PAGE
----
Food prices in Canada are up but directly linking this trend to higher grain prices is an over-simplification according to a new report by the George Morris Centre.
The independent agriculture think tank, based in Guelph, Ont., says drawing a straight line between the four per cent increase in food prices over last year and higher grain prices ignores the complex nature of the agrifood sector.
Al Mussel, a senior research associate with George Morris, says agriculture and food are subject to all the same cost structures as other industries.
Other costs have played a larger role in higher prices than the cost of raw farm products, since many grain-based products contain small amounts of raw materials, he says.
“By the time you’re getting bread at your local store or restaurant there’s significantly more invested in terms of energy, trucking, refrigeration and packaging than the raw material,” he explains. “You can have a fairly significant increase in grain prices that doesn’t add significantly to the total cost of the product.”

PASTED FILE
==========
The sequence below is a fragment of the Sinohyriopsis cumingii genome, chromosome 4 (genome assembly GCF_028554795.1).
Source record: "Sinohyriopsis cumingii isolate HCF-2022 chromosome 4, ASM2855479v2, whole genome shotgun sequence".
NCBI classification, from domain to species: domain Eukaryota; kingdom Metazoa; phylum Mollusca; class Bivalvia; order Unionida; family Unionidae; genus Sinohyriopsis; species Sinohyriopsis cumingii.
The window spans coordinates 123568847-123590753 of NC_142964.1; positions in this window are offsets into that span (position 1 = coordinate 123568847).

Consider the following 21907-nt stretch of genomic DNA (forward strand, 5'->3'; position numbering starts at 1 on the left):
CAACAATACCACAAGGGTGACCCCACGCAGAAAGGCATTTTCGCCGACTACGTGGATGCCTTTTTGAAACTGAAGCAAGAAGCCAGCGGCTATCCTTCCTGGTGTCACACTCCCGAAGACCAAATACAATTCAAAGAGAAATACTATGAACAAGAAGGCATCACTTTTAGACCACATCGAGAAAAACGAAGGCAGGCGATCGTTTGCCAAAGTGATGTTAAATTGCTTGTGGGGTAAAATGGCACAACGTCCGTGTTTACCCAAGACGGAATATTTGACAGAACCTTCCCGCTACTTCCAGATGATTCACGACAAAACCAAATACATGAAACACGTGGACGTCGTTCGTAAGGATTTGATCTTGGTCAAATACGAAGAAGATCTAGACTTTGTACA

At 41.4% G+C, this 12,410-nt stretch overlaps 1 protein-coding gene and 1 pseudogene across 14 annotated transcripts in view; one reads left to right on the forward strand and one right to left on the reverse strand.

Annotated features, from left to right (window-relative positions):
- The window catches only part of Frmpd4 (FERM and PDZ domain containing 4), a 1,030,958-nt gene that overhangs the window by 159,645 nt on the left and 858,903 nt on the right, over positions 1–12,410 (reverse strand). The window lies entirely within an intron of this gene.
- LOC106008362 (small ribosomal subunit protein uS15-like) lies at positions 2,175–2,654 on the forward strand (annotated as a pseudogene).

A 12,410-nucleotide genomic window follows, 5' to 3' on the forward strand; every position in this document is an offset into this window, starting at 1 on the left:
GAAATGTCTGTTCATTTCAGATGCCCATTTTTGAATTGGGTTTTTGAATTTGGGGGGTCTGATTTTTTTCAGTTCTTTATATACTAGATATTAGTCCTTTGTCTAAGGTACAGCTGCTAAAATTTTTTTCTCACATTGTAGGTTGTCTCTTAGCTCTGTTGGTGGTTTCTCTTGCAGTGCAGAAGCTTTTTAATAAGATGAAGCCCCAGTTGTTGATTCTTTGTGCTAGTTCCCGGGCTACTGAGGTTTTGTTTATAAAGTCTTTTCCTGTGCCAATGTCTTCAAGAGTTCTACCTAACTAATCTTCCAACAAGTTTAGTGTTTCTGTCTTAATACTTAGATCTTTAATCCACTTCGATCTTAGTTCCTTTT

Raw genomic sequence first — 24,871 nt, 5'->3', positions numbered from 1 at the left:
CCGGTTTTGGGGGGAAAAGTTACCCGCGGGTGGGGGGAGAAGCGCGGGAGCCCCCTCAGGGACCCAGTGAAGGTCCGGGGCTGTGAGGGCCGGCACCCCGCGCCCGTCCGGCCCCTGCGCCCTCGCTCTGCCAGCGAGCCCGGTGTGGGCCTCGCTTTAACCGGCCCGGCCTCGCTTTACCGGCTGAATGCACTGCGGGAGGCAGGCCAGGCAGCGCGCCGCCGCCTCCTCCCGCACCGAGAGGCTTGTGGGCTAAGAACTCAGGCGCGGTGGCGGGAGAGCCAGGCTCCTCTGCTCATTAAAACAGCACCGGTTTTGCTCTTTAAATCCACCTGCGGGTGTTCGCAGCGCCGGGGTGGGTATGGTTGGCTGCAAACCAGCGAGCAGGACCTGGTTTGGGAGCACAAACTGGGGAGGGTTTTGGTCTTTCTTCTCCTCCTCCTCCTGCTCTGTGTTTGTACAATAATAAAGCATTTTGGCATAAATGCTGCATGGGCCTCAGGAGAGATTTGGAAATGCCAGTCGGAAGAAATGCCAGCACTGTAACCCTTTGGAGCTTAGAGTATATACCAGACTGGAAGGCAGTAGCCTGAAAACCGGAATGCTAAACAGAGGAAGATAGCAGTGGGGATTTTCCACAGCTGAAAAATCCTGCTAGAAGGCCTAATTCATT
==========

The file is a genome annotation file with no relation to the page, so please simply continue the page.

The classic examples are a loaf of bread with just a few cents of wheat in it, or a bottle of beer that contains a couple cents worth of barley.
The study also notes that in many cases food companies are competing on price, so it can be difficult to pass these higher costs directly on to consumers.
Mussel also points out that the hog sector is a perfect example of how a lay person might assume higher grain prices contribute to higher food prices.
“The natural assumption is that if corn prices are up 20 per cent and hogs eat corn, hog prices should be up 20 per cent,” Mussel says. “Of course we know the exact opposite has actually occurred.”
In fact farmers are forced to eat the higher cost until enough of them exit the business to increase hog prices. That means higher prices may eventually be traced to higher grain prices, but there hasn’t been enough time for these market signals to work their way through the production system.